hawkfan89

Professional Hockey League; A Fictional History: 1998-99 Regular Season

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17 hours ago, hawkfan89 said:

Pioneers, Spirits Unveil New Uniforms

Just a few weeks after the 1997 playoffs came to an end, two more teams revealed new looks for the 1997-98 season. The St. Louis Spirits and Winnipeg Pioneers both introduced all-new jerseys, but unlike most teams in recent years, simply updated their classic logos rather than reinvent them completely.

The Spirits maintained the basics of their logo while modernizing it and updating the color scheme to navy, red, silver, and white. There are also two new alternate logos, one that appears on the sleeve of the jerseys and one that may appear on a third jersey someday. "We really didn't want to change too much" said GM Toby Griffith. "The Spirits have a rich tradition and we wanted to keep the brand instantly recognizable yet modern."

                                                                 STLlogos.thumb.png.080da44bead675e12640aef8c1a6c014.png

 

                                        STLunis.thumb.png.10f0edd040d1569e0adb53424f69ab6c.png

 

The Winnipeg Pioneers also made some changes to their uniforms. The original logo from 1966 remains, the only alteration being a tan-colored outline, but the uniforms have been changed drastically for the first time in the team's 33-year history. The striped "coonskin" design on the sleeves is now gone, but a design has been added along the waist meant to resemble a log fence. In addition to the uniform changes, a new alternate mark has been added featuring a covered wagon with a stylized "W". "We're excited about this new look" said GM Jacques Fortune, who had begun working on the new look when he was hired in the spring of 1996. "We tried different logos and even different colors but ultimately decided to stick with what was familiar and just tweak it. Personally, I think it works well."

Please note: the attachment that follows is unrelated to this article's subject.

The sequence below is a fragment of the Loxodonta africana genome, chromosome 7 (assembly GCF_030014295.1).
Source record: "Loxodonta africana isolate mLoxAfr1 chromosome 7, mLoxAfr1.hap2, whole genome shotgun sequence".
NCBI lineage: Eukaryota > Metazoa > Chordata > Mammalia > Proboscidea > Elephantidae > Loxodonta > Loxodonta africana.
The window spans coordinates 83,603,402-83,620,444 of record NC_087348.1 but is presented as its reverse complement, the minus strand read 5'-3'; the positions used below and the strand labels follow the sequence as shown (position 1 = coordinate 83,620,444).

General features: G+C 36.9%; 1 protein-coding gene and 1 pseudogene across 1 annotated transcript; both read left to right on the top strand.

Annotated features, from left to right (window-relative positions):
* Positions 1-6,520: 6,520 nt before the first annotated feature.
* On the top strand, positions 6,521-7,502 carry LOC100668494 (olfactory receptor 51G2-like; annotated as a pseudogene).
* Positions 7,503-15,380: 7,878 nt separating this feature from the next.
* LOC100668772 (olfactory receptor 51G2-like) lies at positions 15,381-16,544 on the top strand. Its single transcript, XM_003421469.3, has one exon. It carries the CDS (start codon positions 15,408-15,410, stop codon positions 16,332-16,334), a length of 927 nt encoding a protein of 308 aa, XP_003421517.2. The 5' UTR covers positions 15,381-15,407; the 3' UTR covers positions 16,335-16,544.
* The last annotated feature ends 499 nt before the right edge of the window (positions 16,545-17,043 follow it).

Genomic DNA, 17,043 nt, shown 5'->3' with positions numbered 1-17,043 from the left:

WPGlogos.thumb.png.fe8d96c4d1f7a33b8a2e200774ae312c.png

 

                                     WPGunis.thumb.png.6aedacc5f44bcb5b53248daa7be9a55b.png